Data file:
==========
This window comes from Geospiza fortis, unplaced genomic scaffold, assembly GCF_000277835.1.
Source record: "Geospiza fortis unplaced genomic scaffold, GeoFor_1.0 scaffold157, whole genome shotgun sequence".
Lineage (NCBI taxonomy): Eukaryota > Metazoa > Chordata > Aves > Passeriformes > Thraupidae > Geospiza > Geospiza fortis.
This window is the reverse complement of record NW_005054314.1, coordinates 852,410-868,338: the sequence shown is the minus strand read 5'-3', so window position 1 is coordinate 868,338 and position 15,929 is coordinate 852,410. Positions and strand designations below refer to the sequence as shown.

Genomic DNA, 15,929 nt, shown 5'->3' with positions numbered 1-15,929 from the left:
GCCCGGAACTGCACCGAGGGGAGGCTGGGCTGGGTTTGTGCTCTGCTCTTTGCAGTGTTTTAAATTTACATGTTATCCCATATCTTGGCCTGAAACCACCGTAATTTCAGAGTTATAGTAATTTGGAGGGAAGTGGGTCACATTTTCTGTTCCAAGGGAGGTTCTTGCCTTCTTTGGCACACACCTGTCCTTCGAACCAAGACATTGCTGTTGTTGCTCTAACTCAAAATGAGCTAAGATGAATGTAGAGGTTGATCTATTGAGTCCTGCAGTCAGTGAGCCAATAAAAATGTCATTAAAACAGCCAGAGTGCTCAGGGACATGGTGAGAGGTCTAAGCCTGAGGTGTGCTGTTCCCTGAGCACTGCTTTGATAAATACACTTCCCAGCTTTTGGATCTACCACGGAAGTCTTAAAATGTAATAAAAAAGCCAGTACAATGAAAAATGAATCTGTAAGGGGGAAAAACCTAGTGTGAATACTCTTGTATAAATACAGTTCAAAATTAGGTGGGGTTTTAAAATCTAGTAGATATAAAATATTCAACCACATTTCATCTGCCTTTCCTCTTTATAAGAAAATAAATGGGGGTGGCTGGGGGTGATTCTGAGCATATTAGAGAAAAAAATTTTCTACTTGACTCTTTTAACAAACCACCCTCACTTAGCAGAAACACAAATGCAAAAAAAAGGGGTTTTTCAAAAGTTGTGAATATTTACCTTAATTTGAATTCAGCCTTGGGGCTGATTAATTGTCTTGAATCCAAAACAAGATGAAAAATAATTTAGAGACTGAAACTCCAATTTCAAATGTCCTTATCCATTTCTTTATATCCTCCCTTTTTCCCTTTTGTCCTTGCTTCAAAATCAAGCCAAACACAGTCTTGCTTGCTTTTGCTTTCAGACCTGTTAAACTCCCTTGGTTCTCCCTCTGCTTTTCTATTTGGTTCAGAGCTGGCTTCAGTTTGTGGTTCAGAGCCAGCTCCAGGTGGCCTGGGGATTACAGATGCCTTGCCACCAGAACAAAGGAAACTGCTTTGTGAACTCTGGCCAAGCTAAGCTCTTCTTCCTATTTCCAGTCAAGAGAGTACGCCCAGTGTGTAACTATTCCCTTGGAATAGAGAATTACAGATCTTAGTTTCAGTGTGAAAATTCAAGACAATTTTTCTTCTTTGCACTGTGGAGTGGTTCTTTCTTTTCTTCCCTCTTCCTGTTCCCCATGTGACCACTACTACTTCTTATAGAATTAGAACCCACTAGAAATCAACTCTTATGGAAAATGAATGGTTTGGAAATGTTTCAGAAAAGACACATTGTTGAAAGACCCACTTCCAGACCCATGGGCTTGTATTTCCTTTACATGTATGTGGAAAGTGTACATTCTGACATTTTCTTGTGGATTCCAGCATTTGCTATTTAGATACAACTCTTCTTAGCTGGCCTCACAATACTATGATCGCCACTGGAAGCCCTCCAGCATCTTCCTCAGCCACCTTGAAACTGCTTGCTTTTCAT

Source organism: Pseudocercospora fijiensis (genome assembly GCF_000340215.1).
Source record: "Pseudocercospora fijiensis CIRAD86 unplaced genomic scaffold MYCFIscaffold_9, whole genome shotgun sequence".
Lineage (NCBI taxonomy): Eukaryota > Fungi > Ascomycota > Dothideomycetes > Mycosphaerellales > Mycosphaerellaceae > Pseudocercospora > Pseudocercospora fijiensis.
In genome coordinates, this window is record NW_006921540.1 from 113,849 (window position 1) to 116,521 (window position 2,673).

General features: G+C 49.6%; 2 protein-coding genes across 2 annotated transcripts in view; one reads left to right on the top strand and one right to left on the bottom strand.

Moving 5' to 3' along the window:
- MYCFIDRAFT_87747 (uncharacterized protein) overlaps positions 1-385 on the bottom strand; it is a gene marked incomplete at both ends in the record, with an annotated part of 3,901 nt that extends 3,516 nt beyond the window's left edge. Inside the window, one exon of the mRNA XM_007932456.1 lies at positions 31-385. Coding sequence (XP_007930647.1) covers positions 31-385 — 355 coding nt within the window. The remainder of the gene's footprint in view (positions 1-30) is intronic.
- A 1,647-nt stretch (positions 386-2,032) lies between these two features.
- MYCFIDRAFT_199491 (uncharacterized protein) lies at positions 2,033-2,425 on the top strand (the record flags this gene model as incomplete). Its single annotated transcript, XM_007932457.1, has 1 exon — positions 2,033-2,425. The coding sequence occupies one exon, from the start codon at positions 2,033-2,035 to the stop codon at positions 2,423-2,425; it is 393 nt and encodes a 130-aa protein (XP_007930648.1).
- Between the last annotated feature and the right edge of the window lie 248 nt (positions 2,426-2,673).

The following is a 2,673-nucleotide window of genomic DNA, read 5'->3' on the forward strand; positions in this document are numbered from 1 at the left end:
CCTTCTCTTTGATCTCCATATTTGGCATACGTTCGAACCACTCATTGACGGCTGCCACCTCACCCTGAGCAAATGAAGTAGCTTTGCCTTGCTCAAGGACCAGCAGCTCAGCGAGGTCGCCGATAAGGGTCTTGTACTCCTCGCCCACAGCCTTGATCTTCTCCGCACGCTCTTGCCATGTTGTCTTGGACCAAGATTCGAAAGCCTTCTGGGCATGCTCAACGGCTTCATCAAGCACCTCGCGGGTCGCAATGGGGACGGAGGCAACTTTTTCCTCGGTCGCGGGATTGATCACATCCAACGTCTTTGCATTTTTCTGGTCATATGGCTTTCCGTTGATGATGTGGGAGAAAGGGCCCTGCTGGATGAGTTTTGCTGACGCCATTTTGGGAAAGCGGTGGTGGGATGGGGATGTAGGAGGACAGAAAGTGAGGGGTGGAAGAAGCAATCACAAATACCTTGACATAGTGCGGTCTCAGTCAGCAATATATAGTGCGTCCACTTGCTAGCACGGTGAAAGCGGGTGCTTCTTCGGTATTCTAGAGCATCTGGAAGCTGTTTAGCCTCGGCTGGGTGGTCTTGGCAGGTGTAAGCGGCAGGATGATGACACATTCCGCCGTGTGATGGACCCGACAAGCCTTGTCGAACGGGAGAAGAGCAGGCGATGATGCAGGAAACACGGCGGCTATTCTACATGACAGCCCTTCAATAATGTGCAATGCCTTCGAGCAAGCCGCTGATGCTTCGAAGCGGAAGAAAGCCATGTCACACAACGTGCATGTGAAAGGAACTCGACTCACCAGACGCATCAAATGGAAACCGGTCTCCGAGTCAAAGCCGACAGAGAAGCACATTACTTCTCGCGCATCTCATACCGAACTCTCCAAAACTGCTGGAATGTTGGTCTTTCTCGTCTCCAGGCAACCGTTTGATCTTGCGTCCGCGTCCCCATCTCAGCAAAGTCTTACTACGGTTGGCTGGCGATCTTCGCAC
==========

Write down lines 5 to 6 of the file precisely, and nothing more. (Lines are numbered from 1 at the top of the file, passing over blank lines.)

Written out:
Genomic DNA, 15,929 nt, shown 5'->3' with positions numbered 1-15,929 from the left:
GCCCGGAACTGCACCGAGGGGAGGCTGGGCTGGGTTTGTGCTCTGCTCTTTGCAGTGTTTTAAATTTACATGTTATCCCATATCTTGGCCTGAAACCACCGTAATTTCAGAGTTATAGTAATTTGGAGGGAAGTGGGTCACATTTTCTGTTCCAAGGGAGGTTCTTGCCTTCTTTGGCACACACCTGTCCTTCGAACCAAGACATTGCTGTTGTTGCTCTAACTCAAAATGAGCTAAGATGAATGTAGAGGTTGATCTATTGAGTCCTGCAGTCAGTGAGCCAATAAAAATGTCATTAAAACAGCCAGAGTGCTCAGGGACATGGTGAGAGGTCTAAGCCTGAGGTGTGCTGTTCCCTGAGCACTGCTTTGATAAATACACTTCCCAGCTTTTGGATCTACCACGGAAGTCTTAAAATGTAATAAAAAAGCCAGTACAATGAAAAATGAATCTGTAAGGGGGAAAAACCTAGTGTGAATACTCTTGTATAAATACAGTTCAAAATTAGGTGGGGTTTTAAAATCTAGTAGATATAAAATATTCAACCACATTTCATCTGCCTTTCCTCTTTATAAGAAAATAAATGGGGGTGGCTGGGGGTGATTCTGAGCATATTAGAGAAAAAAATTTTCTACTTGACTCTTTTAACAAACCACCCTCACTTAGCAGAAACACAAATGCAAAAAAAAGGGGTTTTTCAAAAGTTGTGAATATTTACCTTAATTTGAATTCAGCCTTGGGGCTGATTAATTGTCTTGAATCCAAAACAAGATGAAAAATAATTTAGAGACTGAAACTCCAATTTCAAATGTCCTTATCCATTTCTTTATATCCTCCCTTTTTCCCTTTTGTCCTTGCTTCAAAATCAAGCCAAACACAGTCTTGCTTGCTTTTGCTTTCAGACCTGTTAAACTCCCTTGGTTCTCCCTCTGCTTTTCTATTTGGTTCAGAGCTGGCTTCAGTTTGTGGTTCAGAGCCAGCTCCAGGTGGCCTGGGGATTACAGATGCCTTGCCACCAGAACAAAGGAAACTGCTTTGTGAACTCTGGCCAAGCTAAGCTCTTCTTCCTATTTCCAGTCAAGAGAGTACGCCCAGTGTGTAACTATTCCCTTGGAATAGAGAATTACAGATCTTAGTTTCAGTGTGAAAATTCAAGACAATTTTTCTTCTTTGCACTGTGGAGTGGTTCTTTCTTTTCTTCCCTCTTCCTGTTCCCCATGTGACCACTACTACTTCTTATAGAATTAGAACCCACTAGAAATCAACTCTTATGGAAAATGAATGGTTTGGAAATGTTTCAGAAAAGACACATTGTTGAAAGACCCACTTCCAGACCCATGGGCTTGTATTTCCTTTACATGTATGTGGAAAGTGTACATTCTGACATTTTCTTGTGGATTCCAGCATTTGCTATTTAGATACAACTCTTCTTAGCTGGCCTCACAATACTATGATCGCCACTGGAAGCCCTCCAGCATCTTCCTCAGCCACCTTGAAACTGCTTGCTTTTCAT